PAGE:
PM Goh and Keating to make Apec meet a success

SINGAPORE and Australia have expressed fresh support for the Asia-Pacific Economic Co-operation (Apec) forum, with both countries determined to make the group’s meeting in Osaka, Japan, a success.

Referring to discussions on Apec with Prime Minister Goh Chok Tong yesterday, Australian Prime Minister Paul Keating said they had agreed it was important “to actually give tangible expression to some of the elements of the Bogor Declaration”.

At Bogor, Indonesia, last year, Apec leaders agreed to eliminate barriers to trade and investment in the region by the year 2020.

They agreed that the developed economies, such as the United States and Australia, should achieve free trade by 2010 and the developing countries by 2020.

Mr Keating stressed yesterday that “it is now important for Apec to keep the momentum going”.

The Apec grouping comprises Australia, Brunei, Canada, Chile, China, Hongkong, Indonesia, Japan, Malaysia, South Korea, Mexico, New Zealand, Papua New Guinea, the Philippines, Singapore, Thailand, Taiwan and the United States.

Responding to a question, he said the forum’s 18 members should not be too worried about whether Apec should be preferential or based on the most-favoured-nation (MFN) trading-status approach.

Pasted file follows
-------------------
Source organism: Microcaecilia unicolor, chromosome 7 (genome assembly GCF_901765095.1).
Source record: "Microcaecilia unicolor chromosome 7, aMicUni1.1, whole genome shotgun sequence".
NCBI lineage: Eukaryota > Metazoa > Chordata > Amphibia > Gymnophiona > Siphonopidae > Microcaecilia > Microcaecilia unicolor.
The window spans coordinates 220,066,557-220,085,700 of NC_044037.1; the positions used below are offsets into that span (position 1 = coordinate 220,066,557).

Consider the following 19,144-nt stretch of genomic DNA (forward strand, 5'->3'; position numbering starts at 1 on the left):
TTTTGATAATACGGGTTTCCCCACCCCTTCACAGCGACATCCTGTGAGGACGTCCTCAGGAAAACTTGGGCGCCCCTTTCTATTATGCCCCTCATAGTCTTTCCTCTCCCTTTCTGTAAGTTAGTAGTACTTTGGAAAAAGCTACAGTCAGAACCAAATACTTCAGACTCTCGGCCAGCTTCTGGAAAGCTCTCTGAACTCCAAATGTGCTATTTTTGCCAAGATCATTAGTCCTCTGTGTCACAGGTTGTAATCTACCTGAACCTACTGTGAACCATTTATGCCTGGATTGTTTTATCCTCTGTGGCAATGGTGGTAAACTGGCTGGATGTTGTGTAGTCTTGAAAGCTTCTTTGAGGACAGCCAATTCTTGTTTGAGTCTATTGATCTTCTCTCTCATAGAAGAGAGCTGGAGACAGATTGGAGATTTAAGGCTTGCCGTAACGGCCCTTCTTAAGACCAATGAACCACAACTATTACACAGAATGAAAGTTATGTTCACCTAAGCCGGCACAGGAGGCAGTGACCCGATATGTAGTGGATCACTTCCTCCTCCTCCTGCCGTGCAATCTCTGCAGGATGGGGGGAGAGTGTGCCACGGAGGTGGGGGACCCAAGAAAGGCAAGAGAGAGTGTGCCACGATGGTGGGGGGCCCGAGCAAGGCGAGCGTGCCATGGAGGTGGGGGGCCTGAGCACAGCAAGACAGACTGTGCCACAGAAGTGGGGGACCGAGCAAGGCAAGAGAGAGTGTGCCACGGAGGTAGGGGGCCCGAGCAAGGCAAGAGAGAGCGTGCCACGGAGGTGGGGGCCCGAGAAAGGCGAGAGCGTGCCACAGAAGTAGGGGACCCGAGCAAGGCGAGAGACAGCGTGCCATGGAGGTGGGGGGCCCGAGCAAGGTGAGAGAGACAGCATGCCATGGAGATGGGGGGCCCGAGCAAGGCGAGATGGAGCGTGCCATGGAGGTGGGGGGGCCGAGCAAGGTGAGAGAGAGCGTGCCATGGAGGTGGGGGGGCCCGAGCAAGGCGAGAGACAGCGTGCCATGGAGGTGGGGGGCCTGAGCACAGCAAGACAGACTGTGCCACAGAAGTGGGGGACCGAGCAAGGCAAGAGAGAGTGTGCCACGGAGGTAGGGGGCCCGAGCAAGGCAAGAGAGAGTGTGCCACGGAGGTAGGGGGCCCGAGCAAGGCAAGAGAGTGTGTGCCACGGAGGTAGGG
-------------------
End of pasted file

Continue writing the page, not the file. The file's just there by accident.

Under MFN, free trade benefits would be available to all nations. The preferential approach would extend the benefits only to other Apec nations.

Mr Keating had suggested last year that the leaders’ meeting in Japan would decide the issue.

Apec leaders are due to meet in Osaka this November to consider an action plan to implement their broad free-trade objectives.

He said yesterday: “I think the key thing is for the organisation to get on and make Osaka a success. That ranks more critically than whether it is MFN or preferential.”

Mr Keating was also asked about his visit to the Kranji War Memorial yesterday morning to pay his respects to the Australians who died in fighting during World War II.

He said: “I am perpetually mindful of the commitment of Australian men and women to the defence of Australia and to the defence of democratic values and states such as Singapore during the Second World War.

“It is important that we remember and be seen to remember.

“And it is important that the relatives of those who were lost here know that it was not in vain and that they are not forgotten.”

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